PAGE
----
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Religious  Civil  &  Discrimination  Law

(Religious Harassment ) 

Following EU Council Directive 2000/78/EC which adopted a formal definition of  Harassment for Discrimination purposes the Government decided to adopt a modified form of the definition for all claims of Harassment under Discrimination law which is set out in  s22 of  The Equality Act 2010 

Reg 5  of the  The Employment Equality (Religion or Belief) Regulations 2003  (now repealed)  defined Harassment as follows

a person ("A") subjects another person ("B") to harassment where, on grounds of religion or belief, A engages in unwanted conduct which has the purpose or effect of -

(a) violating B's dignity; or

(b) creating an intimidating, hostile, degrading, humiliating or offensive environment for B.

(2) Conduct shall be regarded as having the effect specified in paragraph (1)(a) or (b) only if, having regard to all the circumstances, including in particular the perception of B, it should reasonably be considered as having that effect.

How these regulations will work in practice remains to be seen. In s47 of the Equality Bill  the Government proposed to extend this definition of Harassment to allow claims outside of the workplace but was defeated in the House of Lords.  Fears were expressed that the definition was widely drafted and, though that might be acceptable in the workplace, it was dangerously wide for general use. For example it would be possible that someone writing or publishing a book or Newspaper which a member of a Religious Group considered violated their dignity could be sued for Harassment.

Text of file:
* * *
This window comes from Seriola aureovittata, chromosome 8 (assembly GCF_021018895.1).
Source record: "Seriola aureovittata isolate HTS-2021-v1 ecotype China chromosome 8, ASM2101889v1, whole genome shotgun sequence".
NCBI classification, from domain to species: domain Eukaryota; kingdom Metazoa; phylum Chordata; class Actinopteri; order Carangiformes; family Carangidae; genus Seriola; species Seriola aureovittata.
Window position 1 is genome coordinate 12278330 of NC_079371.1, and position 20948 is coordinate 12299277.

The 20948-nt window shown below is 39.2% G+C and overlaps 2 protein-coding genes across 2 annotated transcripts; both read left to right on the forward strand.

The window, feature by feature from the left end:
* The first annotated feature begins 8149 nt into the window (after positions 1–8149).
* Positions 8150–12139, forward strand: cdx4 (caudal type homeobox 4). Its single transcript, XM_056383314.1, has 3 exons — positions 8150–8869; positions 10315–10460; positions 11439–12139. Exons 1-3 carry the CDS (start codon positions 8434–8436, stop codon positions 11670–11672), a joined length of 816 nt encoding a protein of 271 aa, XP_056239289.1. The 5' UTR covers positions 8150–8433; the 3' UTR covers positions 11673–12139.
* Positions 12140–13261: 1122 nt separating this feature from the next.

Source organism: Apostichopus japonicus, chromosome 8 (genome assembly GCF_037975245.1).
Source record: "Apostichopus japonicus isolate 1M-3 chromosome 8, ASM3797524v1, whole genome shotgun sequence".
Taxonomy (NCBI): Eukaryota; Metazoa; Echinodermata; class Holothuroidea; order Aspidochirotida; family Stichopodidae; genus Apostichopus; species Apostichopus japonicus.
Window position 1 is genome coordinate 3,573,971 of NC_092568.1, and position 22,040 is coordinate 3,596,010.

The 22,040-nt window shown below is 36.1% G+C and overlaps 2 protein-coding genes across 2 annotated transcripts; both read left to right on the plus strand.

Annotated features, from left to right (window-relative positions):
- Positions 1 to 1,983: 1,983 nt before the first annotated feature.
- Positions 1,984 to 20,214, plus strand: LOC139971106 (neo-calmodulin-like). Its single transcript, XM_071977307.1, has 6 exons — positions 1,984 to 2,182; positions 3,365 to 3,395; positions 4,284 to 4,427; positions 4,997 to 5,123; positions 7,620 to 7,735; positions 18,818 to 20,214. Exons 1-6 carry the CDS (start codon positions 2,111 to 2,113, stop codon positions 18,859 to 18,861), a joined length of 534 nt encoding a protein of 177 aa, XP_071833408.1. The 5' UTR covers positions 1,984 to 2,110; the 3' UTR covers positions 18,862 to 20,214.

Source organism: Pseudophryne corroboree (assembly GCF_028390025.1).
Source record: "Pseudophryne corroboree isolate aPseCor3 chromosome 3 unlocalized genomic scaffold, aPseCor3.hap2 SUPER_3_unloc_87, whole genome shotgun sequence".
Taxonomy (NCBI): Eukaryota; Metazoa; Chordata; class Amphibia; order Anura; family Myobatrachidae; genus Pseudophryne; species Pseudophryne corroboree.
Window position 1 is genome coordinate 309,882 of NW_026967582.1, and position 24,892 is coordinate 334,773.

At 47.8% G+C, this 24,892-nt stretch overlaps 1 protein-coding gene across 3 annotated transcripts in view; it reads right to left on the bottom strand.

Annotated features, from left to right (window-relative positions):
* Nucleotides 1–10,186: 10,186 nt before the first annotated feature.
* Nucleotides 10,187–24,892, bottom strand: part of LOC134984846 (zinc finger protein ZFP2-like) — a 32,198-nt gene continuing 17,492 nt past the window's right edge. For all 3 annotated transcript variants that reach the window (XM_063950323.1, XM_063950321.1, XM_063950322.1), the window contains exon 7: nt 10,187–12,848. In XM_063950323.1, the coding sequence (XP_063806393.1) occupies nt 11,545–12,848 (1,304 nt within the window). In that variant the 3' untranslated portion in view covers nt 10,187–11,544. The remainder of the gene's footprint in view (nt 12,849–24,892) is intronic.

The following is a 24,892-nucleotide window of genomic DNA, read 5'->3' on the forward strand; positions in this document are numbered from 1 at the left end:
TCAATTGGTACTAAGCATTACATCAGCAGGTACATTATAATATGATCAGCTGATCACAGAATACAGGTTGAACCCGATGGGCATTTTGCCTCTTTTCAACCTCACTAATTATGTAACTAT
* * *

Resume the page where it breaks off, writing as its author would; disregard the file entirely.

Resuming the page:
The Government accepted these concerns and also the point that the  Protection from Harassment Act 1997 was the appropriate means of dealing with harassment outside the workplace.  The 1997 Act is often referred to as the "stalkers law" but is now widely used to deal with all types of harassment not merely stalking.  For example it has been used to sue a Newspaper  Esther Thomas - v - News Group Newspapers [2001] EWCA Civ 1233  over two articles it published which caused harassment. In the case of  Majrowski v. Guy's and St. Thomas' NHS Trust [2006] UKHL 34  the House of Lords decided that Employers could be sued under the 1997 Act for Harassment carried out by their employees during the course of their employment.

The Act therefore can be used as a means of dealing with all forms of religious Harassment. For further discussion on the subject of Harassment generally and the possible use of The Protection from Harassment Act 1997 in cases involving Religious Harassment please go to my other Web site www.HarassmentLaw.co.uk.  There is also an American site giving examples of  how Harassment Law can be misused to limit Freedom of speech

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